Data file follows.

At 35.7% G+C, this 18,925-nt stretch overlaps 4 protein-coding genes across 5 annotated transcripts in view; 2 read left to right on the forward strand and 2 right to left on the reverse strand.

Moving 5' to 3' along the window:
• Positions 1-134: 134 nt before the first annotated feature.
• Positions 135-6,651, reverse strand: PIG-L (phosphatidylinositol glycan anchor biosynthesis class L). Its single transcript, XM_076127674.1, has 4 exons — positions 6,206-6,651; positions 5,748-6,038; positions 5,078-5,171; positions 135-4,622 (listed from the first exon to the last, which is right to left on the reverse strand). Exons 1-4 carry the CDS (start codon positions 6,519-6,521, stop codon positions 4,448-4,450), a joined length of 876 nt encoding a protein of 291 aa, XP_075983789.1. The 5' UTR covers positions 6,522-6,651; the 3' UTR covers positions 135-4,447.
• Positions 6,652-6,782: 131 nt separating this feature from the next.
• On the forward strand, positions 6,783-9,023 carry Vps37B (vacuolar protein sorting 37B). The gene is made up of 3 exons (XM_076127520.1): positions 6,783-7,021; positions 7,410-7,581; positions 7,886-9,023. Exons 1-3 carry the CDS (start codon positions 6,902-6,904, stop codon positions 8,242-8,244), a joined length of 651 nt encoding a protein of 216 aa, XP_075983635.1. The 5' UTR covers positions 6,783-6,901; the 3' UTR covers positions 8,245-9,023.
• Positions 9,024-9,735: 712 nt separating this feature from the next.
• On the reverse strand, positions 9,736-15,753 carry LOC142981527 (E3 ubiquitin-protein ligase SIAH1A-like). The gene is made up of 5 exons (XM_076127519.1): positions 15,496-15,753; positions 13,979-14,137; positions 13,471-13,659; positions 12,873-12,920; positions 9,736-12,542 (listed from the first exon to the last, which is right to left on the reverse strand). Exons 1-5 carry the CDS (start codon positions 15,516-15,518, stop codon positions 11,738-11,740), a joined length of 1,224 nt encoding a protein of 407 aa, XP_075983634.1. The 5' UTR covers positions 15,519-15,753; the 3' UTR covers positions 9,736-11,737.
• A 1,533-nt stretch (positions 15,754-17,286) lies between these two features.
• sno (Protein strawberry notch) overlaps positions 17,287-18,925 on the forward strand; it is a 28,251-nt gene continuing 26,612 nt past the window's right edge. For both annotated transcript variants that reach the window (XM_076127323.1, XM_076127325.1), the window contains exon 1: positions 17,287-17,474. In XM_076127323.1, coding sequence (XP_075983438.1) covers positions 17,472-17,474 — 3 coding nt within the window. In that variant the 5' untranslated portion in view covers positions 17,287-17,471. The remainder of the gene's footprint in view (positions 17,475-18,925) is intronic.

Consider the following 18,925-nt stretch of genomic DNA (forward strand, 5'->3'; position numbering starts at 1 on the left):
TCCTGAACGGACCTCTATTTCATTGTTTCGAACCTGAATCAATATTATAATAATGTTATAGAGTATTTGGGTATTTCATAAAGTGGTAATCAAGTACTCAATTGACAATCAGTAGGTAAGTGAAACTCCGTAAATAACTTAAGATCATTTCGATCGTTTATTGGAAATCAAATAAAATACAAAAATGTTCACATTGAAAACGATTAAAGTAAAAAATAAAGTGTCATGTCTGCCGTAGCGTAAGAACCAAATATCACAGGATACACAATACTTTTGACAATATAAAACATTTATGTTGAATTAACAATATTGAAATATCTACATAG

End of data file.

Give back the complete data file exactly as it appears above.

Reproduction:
At 35.7% G+C, this 18,925-nt stretch overlaps 4 protein-coding genes across 5 annotated transcripts in view; 2 read left to right on the forward strand and 2 right to left on the reverse strand.

Moving 5' to 3' along the window:
• Positions 1-134: 134 nt before the first annotated feature.
• Positions 135-6,651, reverse strand: PIG-L (phosphatidylinositol glycan anchor biosynthesis class L). Its single transcript, XM_076127674.1, has 4 exons — positions 6,206-6,651; positions 5,748-6,038; positions 5,078-5,171; positions 135-4,622 (listed from the first exon to the last, which is right to left on the reverse strand). Exons 1-4 carry the CDS (start codon positions 6,519-6,521, stop codon positions 4,448-4,450), a joined length of 876 nt encoding a protein of 291 aa, XP_075983789.1. The 5' UTR covers positions 6,522-6,651; the 3' UTR covers positions 135-4,447.
• Positions 6,652-6,782: 131 nt separating this feature from the next.
• On the forward strand, positions 6,783-9,023 carry Vps37B (vacuolar protein sorting 37B). The gene is made up of 3 exons (XM_076127520.1): positions 6,783-7,021; positions 7,410-7,581; positions 7,886-9,023. Exons 1-3 carry the CDS (start codon positions 6,902-6,904, stop codon positions 8,242-8,244), a joined length of 651 nt encoding a protein of 216 aa, XP_075983635.1. The 5' UTR covers positions 6,783-6,901; the 3' UTR covers positions 8,245-9,023.
• Positions 9,024-9,735: 712 nt separating this feature from the next.
• On the reverse strand, positions 9,736-15,753 carry LOC142981527 (E3 ubiquitin-protein ligase SIAH1A-like). The gene is made up of 5 exons (XM_076127519.1): positions 15,496-15,753; positions 13,979-14,137; positions 13,471-13,659; positions 12,873-12,920; positions 9,736-12,542 (listed from the first exon to the last, which is right to left on the reverse strand). Exons 1-5 carry the CDS (start codon positions 15,516-15,518, stop codon positions 11,738-11,740), a joined length of 1,224 nt encoding a protein of 407 aa, XP_075983634.1. The 5' UTR covers positions 15,519-15,753; the 3' UTR covers positions 9,736-11,737.
• A 1,533-nt stretch (positions 15,754-17,286) lies between these two features.
• sno (Protein strawberry notch) overlaps positions 17,287-18,925 on the forward strand; it is a 28,251-nt gene continuing 26,612 nt past the window's right edge. For both annotated transcript variants that reach the window (XM_076127323.1, XM_076127325.1), the window contains exon 1: positions 17,287-17,474. In XM_076127323.1, coding sequence (XP_075983438.1) covers positions 17,472-17,474 — 3 coding nt within the window. In that variant the 5' untranslated portion in view covers positions 17,287-17,471. The remainder of the gene's footprint in view (positions 17,475-18,925) is intronic.

Consider the following 18,925-nt stretch of genomic DNA (forward strand, 5'->3'; position numbering starts at 1 on the left):
TCCTGAACGGACCTCTATTTCATTGTTTCGAACCTGAATCAATATTATAATAATGTTATAGAGTATTTGGGTATTTCATAAAGTGGTAATCAAGTACTCAATTGACAATCAGTAGGTAAGTGAAACTCCGTAAATAACTTAAGATCATTTCGATCGTTTATTGGAAATCAAATAAAATACAAAAATGTTCACATTGAAAACGATTAAAGTAAAAAATAAAGTGTCATGTCTGCCGTAGCGTAAGAACCAAATATCACAGGATACACAATACTTTTGACAATATAAAACATTTATGTTGAATTAACAATATTGAAATATCTACATAG